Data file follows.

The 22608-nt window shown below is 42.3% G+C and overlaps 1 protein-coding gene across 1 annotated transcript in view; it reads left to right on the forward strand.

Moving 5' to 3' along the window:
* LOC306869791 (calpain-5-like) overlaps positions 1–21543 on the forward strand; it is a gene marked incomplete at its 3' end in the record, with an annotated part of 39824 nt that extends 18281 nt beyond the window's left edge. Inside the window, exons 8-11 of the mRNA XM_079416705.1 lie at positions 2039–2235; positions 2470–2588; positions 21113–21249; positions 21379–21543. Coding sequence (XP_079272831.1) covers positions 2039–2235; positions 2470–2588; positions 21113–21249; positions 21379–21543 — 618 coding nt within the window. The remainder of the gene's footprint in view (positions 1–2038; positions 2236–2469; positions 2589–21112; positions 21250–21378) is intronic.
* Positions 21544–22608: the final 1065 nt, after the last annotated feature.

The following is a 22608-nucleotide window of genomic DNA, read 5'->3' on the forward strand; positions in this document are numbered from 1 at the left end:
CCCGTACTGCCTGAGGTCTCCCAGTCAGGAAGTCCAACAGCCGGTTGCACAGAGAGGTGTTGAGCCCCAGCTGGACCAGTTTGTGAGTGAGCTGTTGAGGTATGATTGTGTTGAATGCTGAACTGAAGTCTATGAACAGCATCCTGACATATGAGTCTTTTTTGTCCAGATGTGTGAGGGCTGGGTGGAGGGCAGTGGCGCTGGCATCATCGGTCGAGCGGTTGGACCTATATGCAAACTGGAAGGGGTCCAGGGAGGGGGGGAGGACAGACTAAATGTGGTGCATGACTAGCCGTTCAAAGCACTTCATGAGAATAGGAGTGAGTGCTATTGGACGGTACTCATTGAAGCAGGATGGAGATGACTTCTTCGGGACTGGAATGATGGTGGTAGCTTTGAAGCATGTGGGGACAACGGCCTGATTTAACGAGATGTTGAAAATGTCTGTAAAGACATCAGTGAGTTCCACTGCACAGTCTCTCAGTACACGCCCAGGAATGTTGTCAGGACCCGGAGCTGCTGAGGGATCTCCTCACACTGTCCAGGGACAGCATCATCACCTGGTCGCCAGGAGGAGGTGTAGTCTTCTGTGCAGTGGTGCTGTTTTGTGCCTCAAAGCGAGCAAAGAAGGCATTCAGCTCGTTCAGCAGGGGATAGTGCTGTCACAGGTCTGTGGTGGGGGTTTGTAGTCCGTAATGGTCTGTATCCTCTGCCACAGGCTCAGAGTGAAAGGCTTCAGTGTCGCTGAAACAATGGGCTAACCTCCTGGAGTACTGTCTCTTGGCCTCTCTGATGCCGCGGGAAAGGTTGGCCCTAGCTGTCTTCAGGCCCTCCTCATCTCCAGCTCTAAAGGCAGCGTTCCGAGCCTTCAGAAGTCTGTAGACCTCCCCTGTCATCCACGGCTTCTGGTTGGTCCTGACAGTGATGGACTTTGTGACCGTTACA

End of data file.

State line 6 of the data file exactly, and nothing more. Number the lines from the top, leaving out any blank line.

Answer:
CCCGTACTGCCTGAGGTCTCCCAGTCAGGAAGTCCAACAGCCGGTTGCACAGAGAGGTGTTGAGCCCCAGCTGGACCAGTTTGTGAGTGAGCTGTTGAGGTATGATTGTGTTGAATGCTGAACTGAAGTCTATGAACAGCATCCTGACATATGAGTCTTTTTTGTCCAGATGTGTGAGGGCTGGGTGGAGGGCAGTGGCGCTGGCATCATCGGTCGAGCGGTTGGACCTATATGCAAACTGGAAGGGGTCCAGGGAGGGGGGGAGGACAGACTAAATGTGGTGCATGACTAGCCGTTCAAAGCACTTCATGAGAATAGGAGTGAGTGCTATTGGACGGTACTCATTGAAGCAGGATGGAGATGACTTCTTCGGGACTGGAATGATGGTGGTAGCTTTGAAGCATGTGGGGACAACGGCCTGATTTAACGAGATGTTGAAAATGTCTGTAAAGACATCAGTGAGTTCCACTGCACAGTCTCTCAGTACACGCCCAGGAATGTTGTCAGGACCCGGAGCTGCTGAGGGATCTCCTCACACTGTCCAGGGACAGCATCATCACCTGGTCGCCAGGAGGAGGTGTAGTCTTCTGTGCAGTGGTGCTGTTTTGTGCCTCAAAGCGAGCAAAGAAGGCATTCAGCTCGTTCAGCAGGGGATAGTGCTGTCACAGGTCTGTGGTGGGGGTTTGTAGTCCGTAATGGTCTGTATCCTCTGCCACAGGCTCAGAGTGAAAGGCTTCAGTGTCGCTGAAACAATGGGCTAACCTCCTGGAGTACTGTCTCTTGGCCTCTCTGATGCCGCGGGAAAGGTTGGCCCTAGCTGTCTTCAGGCCCTCCTCATCTCCAGCTCTAAAGGCAGCGTTCCGAGCCTTCAGAAGTCTGTAGACCTCCCCTGTCATCCACGGCTTCTGGTTGGTCCTGACAGTGATGGACTTTGTGACCGTTACA